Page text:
Sugar beet farmer Alan Welp fears a new free trade agreement with Central America (search) would wreck his industry.

Every pound of foreign sugar (search) shipped to the United States is a pound that U.S. growers will store or just not grow, Welp said.

"We are already an oversupplied market," said Welp, who grows sugar, corn and wheat on 3,500 acres in northeast Colorado. "There's going to be huge job loss, and it will put a lot of farmers and processors out of business. So the negatives, in my opinion, far outweigh any of the positives."

Welp is an example of the problems confronting President Bush as he seeks approval of the Central American Free Trade Agreement, or CAFTA (search), negotiated last year with Costa Rica, El Salvador, Guatemala, Honduras and Nicaragua, plus the Dominican Republic.

The administration needs support from agriculture to win the approval of Congress, but it doesn't have it yet. While admitting they lack the 218 votes needed in the House to pass it, Republican leaders still plan to bring it up in May.

Among the opponents is Senate Agriculture Committee Chairman Saxby Chambliss, R-Ga., who has said he fears CAFTA would alter certain farm programs. He represents a cotton state, and the cotton and textile industries are wary of the agreement.

Gary Hufbauer, an economist and trade expert with the Washington-based Institute for International Economics, said Chambliss' gripe is with Bush's proposal to cut U.S. cotton subsidies and a World Trade Organization (search) ruling that they are unfair to producers in Brazil.

"What he's really getting at is, he wants a commitment from the administration that it will not cut cotton subsidies, and it will not implement the WTO decision," Hufbauer said. "That would be the big cake with the ice cream on top for Chambliss."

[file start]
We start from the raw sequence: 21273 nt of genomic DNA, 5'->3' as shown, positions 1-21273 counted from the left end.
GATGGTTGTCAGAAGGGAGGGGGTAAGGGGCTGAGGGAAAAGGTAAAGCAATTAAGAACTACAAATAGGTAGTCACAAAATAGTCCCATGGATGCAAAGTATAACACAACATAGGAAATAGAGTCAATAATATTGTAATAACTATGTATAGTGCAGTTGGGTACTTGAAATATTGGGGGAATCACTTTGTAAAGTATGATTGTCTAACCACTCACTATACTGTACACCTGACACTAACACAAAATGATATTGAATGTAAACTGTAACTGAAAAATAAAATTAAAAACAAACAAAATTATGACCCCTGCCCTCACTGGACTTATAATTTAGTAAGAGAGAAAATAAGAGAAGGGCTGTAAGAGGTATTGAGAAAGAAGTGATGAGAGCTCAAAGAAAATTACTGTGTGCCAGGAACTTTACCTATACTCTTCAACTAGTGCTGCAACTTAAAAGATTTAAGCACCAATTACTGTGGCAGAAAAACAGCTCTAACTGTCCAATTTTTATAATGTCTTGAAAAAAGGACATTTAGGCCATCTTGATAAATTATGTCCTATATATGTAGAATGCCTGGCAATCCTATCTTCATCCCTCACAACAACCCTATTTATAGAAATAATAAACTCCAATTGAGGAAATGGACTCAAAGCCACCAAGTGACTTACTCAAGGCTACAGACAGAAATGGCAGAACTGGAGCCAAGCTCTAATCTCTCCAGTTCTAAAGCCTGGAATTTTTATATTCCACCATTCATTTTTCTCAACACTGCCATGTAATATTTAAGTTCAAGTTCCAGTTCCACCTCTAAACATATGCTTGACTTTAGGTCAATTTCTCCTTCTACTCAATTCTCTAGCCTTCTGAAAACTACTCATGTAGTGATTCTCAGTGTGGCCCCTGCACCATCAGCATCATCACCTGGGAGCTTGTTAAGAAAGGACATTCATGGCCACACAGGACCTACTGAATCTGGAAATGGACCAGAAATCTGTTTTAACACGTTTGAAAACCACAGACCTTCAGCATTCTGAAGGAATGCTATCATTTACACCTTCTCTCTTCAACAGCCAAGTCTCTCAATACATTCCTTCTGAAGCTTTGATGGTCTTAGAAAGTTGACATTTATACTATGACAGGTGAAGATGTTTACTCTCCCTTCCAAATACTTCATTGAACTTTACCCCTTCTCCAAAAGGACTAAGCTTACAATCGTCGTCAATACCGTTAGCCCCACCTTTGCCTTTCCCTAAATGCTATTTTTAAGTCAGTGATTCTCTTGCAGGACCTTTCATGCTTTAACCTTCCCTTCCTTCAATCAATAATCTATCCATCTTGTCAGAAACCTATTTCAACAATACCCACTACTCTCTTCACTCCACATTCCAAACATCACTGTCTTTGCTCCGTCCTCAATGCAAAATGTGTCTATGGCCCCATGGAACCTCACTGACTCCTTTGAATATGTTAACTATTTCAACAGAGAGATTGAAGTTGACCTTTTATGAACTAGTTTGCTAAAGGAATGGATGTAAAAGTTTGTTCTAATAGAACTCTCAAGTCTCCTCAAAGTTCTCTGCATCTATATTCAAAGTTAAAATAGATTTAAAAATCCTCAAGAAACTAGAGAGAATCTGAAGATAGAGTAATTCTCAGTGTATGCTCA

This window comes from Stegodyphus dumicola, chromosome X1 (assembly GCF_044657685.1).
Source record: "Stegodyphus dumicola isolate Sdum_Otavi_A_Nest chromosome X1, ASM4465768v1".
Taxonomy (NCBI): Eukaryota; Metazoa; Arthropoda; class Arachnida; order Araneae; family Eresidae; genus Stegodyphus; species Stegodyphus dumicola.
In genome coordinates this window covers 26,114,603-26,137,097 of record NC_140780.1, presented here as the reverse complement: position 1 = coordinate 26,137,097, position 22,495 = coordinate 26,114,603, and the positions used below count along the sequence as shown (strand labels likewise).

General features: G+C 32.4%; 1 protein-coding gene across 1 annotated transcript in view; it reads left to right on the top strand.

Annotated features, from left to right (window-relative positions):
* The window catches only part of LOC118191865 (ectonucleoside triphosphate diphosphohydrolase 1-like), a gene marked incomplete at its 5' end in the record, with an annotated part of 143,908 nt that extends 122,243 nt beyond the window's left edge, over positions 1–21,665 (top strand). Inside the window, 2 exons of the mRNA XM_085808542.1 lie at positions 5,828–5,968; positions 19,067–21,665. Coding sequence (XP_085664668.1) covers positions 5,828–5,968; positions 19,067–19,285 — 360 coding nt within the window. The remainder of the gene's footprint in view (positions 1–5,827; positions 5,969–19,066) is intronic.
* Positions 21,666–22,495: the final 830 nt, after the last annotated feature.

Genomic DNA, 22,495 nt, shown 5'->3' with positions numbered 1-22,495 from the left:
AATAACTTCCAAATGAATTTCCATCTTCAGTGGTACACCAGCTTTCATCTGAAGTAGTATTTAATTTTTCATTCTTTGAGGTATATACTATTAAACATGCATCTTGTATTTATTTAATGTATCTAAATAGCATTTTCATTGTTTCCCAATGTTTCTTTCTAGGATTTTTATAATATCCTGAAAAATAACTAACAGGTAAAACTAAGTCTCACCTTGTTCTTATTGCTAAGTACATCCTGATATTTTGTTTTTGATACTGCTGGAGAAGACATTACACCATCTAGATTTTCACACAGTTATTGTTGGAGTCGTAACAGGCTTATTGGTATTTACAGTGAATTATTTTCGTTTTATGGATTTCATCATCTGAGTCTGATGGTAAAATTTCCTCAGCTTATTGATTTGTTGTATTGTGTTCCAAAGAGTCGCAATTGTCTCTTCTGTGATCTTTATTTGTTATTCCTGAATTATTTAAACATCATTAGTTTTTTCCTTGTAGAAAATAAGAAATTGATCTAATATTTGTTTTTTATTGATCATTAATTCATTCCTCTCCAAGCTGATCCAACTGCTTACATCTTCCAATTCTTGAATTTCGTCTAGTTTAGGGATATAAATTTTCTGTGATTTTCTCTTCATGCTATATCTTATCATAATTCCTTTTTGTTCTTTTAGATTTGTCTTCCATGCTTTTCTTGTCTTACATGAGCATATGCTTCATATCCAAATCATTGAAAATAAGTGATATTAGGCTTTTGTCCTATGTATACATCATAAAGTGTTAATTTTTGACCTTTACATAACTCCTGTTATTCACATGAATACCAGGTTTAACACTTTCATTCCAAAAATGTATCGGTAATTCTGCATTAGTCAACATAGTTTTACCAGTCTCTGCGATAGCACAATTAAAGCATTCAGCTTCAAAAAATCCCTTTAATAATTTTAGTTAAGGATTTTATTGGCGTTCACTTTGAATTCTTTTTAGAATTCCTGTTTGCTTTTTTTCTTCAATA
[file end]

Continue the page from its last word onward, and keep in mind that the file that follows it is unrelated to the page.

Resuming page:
Under the accord, the United States and the other six countries agree to phase out protective tariffs and quotas on most farm products and food over several years.

Supporters say CAFTA would give more choices to Americans, who already eat and drink an ever-growing array of foreign fish, fruit, wine and other products. Backers also say it's good for the economy, and for agriculture in particular.

Of the estimated $2.7 billion increase in export sales to the six countries, agriculture would get a 12 percent share, according to U.S. International Trade Commission estimates. The six countries represent a sliver — one-half of 1 percent — of total U.S. farm exports, according to the ITC.

Any increase in exports keeps prices high and is good for agriculture, said Nebraska hog farmer Joy Philippi. She's not worried about competition from imports, because most food and farm products from CAFTA countries already enter the United States duty-free.

"We'll be able to send more pork down there, and as these free-trade agreements do their magic in the economy, they will be able to afford more pork," said Philippi, who is president-elect of the National Pork Producers Council.

Until now, CAFTA's foes have drowned out supporters like Philippi.

Sugar growers have rounded up support from other producers, notably cattle ranchers who are suing to block Canada from resuming cattle shipments to the United States. The U.S. border has been closed to Canadian cattle since the May 2003 discovery of mad cow disease in Alberta. Labor groups are also fighting CAFTA.

Supporters are about to get more vocal. The major farm and food groups and big agribusiness companies are backing CAFTA and have begun lobbying farmers and Congress to support the trade deal.

"We're going to have to get our people energized and understanding it, and get them to speak out," said Philippi, who visited Capitol Hill last week to seek support from Congress. "You know, there's always that squeaky wheel that's heard."

Foes of the deal have "generated quite a lot of noise," said J.B. Penn, undersecretary for the Agriculture Department's Farm and Foreign Agricultural Services.

"Once we begin to get the facts out, and once we have an opportunity to explain the benefits of this trade agreement, then people begin to say, 'Oh, I didn't realize that,"' Penn said in an interview.

Agriculture Secretary Mike Johanns touts the deal in virtually every meeting and speech. Allen Johnson, the U.S. trade negotiator for agriculture, recently traveled to Nebraska to make the